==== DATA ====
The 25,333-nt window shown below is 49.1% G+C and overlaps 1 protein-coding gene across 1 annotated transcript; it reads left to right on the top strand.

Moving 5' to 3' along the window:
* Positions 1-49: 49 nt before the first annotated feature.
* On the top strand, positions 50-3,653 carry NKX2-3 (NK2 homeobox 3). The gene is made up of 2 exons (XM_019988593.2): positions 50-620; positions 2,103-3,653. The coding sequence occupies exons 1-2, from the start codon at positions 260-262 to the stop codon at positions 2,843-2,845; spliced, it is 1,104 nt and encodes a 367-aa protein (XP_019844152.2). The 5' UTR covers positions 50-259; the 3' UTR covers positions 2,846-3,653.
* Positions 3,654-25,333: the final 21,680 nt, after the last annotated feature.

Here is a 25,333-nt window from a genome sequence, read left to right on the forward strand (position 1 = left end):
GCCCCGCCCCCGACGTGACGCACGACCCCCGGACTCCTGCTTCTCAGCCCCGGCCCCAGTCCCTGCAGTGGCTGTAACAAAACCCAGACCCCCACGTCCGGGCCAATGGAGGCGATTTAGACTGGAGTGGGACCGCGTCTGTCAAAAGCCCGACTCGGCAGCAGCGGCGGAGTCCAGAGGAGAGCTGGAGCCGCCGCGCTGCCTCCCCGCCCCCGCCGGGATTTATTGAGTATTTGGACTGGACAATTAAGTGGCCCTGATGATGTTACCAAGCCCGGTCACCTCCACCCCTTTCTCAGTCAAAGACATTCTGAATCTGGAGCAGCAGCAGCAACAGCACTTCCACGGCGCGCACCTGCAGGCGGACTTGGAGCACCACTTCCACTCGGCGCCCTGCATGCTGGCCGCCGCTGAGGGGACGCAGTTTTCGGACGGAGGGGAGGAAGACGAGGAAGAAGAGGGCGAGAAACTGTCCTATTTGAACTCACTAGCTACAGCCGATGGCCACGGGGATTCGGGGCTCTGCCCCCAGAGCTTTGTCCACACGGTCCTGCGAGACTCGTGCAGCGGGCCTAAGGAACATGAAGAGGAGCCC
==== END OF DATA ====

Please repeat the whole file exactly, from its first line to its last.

The 25,333-nt window shown below is 49.1% G+C and overlaps 1 protein-coding gene across 1 annotated transcript; it reads left to right on the top strand.

Moving 5' to 3' along the window:
* Positions 1-49: 49 nt before the first annotated feature.
* On the top strand, positions 50-3,653 carry NKX2-3 (NK2 homeobox 3). The gene is made up of 2 exons (XM_019988593.2): positions 50-620; positions 2,103-3,653. The coding sequence occupies exons 1-2, from the start codon at positions 260-262 to the stop codon at positions 2,843-2,845; spliced, it is 1,104 nt and encodes a 367-aa protein (XP_019844152.2). The 5' UTR covers positions 50-259; the 3' UTR covers positions 2,846-3,653.
* Positions 3,654-25,333: the final 21,680 nt, after the last annotated feature.

Here is a 25,333-nt window from a genome sequence, read left to right on the forward strand (position 1 = left end):
GCCCCGCCCCCGACGTGACGCACGACCCCCGGACTCCTGCTTCTCAGCCCCGGCCCCAGTCCCTGCAGTGGCTGTAACAAAACCCAGACCCCCACGTCCGGGCCAATGGAGGCGATTTAGACTGGAGTGGGACCGCGTCTGTCAAAAGCCCGACTCGGCAGCAGCGGCGGAGTCCAGAGGAGAGCTGGAGCCGCCGCGCTGCCTCCCCGCCCCCGCCGGGATTTATTGAGTATTTGGACTGGACAATTAAGTGGCCCTGATGATGTTACCAAGCCCGGTCACCTCCACCCCTTTCTCAGTCAAAGACATTCTGAATCTGGAGCAGCAGCAGCAACAGCACTTCCACGGCGCGCACCTGCAGGCGGACTTGGAGCACCACTTCCACTCGGCGCCCTGCATGCTGGCCGCCGCTGAGGGGACGCAGTTTTCGGACGGAGGGGAGGAAGACGAGGAAGAAGAGGGCGAGAAACTGTCCTATTTGAACTCACTAGCTACAGCCGATGGCCACGGGGATTCGGGGCTCTGCCCCCAGAGCTTTGTCCACACGGTCCTGCGAGACTCGTGCAGCGGGCCTAAGGAACATGAAGAGGAGCCC